Ann Lesperance has been invited to continue her role on the Domestic Preparedness advisory board. Now in its second year, the 17-person committee convenes subject matter experts from diverse disciplines to provide content, feedback, and suggestions for the Domestic Preparedness editorial plan.
“It is always exciting to give back to a journal that has brought such value to the emergency management and public safety community,” Lesperance said.
This year marks 25 years in operation, serving readers in emergency preparedness, disaster response, and resilience. Since its launch in 1998, Domestic Preparedness and its publications have garnered an audience of over 7,000. Lesperance is joined on the advisory board by practitioners from across homeland security, critical infrastructure, disaster management, law enforcement, fire service, and other public and private sector agencies.
As an advisor in national security at Pacific Northwest National Laboratory (PNNL) and director of the Northwest Regional Technology Center, Lesperance brings to the journal a diverse background in disaster response, recovery, and resilience. She also serves on a joint appointment to Northeastern University – Seattle, where she is the Director of the College of Social Sciences and Humanities Programs and has a Faculty Affiliate appointment with Northeastern’s Global Resilience Institute. As a long-time contributor to the Domestic Preparedness Journal, Lesperance welcomes the opportunity to connect with emergency managers, public safety professionals, researchers, and students to foster thought leadership in the field.
“I am always looking for projects, issues, and technologies to highlight from both practitioners’ and researchers’ perspectives,” she said.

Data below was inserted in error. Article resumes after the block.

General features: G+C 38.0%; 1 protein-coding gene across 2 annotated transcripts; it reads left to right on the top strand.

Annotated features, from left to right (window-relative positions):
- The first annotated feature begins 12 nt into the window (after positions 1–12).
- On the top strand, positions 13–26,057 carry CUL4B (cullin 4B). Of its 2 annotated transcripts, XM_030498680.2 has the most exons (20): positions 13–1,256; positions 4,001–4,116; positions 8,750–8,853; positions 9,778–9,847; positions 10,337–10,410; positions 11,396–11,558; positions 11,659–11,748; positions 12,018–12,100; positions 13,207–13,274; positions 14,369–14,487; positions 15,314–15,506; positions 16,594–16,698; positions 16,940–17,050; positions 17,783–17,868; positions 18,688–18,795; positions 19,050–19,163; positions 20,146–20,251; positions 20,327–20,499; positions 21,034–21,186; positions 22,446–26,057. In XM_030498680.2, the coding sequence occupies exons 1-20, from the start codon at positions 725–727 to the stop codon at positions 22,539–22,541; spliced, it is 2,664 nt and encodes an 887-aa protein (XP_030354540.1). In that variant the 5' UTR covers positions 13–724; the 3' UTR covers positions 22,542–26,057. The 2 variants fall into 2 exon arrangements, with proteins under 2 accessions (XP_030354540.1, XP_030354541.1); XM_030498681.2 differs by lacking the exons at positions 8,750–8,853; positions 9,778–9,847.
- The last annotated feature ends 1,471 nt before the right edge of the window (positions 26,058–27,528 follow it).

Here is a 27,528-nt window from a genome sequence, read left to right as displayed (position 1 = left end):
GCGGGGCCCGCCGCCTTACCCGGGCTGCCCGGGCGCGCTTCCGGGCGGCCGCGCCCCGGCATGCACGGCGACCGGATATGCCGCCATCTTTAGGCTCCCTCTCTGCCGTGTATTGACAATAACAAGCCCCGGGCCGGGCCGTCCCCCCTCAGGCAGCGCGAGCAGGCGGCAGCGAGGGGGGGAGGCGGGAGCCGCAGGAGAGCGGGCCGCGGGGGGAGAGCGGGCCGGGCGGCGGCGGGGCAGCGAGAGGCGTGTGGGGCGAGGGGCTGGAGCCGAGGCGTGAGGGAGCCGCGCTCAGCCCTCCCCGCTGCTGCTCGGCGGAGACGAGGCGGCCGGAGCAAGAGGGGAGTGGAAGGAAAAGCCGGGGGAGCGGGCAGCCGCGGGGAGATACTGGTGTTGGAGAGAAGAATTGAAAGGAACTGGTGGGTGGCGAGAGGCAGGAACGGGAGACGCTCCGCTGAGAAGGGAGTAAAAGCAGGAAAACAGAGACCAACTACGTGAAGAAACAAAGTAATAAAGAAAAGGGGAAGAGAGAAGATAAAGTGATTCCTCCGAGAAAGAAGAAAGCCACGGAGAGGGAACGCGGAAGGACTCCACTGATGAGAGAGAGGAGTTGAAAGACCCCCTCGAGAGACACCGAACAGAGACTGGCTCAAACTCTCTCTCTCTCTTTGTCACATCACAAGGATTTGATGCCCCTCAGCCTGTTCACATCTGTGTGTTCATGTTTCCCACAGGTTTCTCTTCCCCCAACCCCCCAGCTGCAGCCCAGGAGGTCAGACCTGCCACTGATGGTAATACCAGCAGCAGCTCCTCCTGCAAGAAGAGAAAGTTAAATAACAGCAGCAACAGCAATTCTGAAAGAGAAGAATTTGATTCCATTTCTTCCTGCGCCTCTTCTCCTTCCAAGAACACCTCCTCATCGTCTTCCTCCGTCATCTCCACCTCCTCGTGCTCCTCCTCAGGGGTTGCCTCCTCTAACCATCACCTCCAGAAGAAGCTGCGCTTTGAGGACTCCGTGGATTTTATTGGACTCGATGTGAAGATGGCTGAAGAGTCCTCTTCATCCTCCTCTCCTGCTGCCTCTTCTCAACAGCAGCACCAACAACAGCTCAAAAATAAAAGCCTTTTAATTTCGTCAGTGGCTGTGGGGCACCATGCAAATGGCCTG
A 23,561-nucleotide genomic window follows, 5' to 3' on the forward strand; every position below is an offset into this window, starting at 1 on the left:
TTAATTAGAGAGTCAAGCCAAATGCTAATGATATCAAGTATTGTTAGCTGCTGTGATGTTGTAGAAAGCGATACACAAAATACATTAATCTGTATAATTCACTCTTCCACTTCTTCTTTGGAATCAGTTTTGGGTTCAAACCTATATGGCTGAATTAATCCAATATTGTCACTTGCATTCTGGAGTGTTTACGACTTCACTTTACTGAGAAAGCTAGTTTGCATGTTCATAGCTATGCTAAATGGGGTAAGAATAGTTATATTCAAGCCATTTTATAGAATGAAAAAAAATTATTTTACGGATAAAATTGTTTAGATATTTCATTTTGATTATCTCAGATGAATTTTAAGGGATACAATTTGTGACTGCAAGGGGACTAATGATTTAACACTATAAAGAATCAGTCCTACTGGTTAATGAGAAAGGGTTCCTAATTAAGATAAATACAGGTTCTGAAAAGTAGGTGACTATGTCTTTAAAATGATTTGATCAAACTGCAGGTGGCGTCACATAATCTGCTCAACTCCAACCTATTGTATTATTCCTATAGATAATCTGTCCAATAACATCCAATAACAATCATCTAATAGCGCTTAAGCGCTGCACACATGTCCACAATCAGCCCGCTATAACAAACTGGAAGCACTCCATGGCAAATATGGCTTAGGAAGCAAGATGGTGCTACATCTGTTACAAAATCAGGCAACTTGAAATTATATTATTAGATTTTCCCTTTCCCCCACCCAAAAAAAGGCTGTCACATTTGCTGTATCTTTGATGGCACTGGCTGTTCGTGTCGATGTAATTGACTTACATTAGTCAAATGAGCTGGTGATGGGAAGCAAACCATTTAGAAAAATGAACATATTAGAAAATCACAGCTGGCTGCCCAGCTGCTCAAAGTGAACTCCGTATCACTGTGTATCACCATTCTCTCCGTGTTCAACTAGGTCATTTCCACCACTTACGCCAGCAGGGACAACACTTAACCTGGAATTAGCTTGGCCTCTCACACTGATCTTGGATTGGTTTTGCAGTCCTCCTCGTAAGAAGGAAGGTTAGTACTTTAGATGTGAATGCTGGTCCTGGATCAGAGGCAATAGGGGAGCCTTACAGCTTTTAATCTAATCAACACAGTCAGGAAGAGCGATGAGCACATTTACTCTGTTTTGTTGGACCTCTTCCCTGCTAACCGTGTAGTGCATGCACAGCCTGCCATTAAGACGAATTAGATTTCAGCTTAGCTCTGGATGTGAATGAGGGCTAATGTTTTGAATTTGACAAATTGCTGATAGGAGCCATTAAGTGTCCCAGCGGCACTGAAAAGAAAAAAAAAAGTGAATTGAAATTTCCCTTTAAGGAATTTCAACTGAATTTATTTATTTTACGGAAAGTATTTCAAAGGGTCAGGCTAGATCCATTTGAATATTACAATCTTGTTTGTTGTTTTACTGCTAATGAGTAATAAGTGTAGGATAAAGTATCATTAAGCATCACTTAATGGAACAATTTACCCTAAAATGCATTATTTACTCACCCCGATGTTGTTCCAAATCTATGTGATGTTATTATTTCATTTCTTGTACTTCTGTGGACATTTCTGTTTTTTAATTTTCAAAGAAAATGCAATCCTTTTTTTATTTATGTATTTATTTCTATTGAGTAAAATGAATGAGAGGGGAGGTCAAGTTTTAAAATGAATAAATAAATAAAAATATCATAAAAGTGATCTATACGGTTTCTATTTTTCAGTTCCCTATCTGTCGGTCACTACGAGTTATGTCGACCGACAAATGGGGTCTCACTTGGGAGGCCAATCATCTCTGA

As an example, Lesperance recently ‘phoned a friend’ with an idea to highlight unique cybersecurity training approaches. The result was “Training the Next Generation of Cyber Guardians,” written by former PNNL staff member Steve Stein. Stein is the founder of the Public Infrastructure Security Cyber Education System, which is delivering a first-of-a-kind approach to create a reliable pipeline to address the shortage of cyber professionals ready for the workforce.
“In this field, we are always connecting the dots from challenges multiple jurisdictions face to new or emerging solutions that might help,” Lesperance said. “Networking and relationship building are a key part of that process, and journals like Domestic Preparedness help us build those connections and share our information more broadly with the community,” Lesperance said.
To check out the latest issue of the Domestic Preparedness Journal, visit https://www.domesticpreparedness.com/domprep-journal/. To learn more about Lesperance’s and PNNL’s work in response, recovery, and resilience, visit http://www.pnnl.gov/projects/nwrtc.